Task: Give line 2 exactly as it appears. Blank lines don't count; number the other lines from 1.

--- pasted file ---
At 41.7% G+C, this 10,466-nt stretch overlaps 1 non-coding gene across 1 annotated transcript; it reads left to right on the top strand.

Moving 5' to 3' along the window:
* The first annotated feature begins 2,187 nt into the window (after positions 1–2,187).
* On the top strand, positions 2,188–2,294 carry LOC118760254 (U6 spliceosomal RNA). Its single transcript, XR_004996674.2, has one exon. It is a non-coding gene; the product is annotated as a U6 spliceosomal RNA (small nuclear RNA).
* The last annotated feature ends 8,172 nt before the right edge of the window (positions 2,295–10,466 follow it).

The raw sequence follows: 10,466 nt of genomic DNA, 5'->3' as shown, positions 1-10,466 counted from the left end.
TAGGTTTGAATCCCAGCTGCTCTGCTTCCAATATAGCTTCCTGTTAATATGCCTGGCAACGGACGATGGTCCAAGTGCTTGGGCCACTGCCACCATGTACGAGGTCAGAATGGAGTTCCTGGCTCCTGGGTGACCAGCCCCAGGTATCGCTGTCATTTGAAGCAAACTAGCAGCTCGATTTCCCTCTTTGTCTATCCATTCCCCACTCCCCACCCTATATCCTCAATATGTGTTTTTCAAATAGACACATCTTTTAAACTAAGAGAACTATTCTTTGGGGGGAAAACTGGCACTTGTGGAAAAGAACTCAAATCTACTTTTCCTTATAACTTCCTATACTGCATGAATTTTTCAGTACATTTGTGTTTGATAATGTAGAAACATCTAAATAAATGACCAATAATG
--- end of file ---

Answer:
Moving 5' to 3' along the window: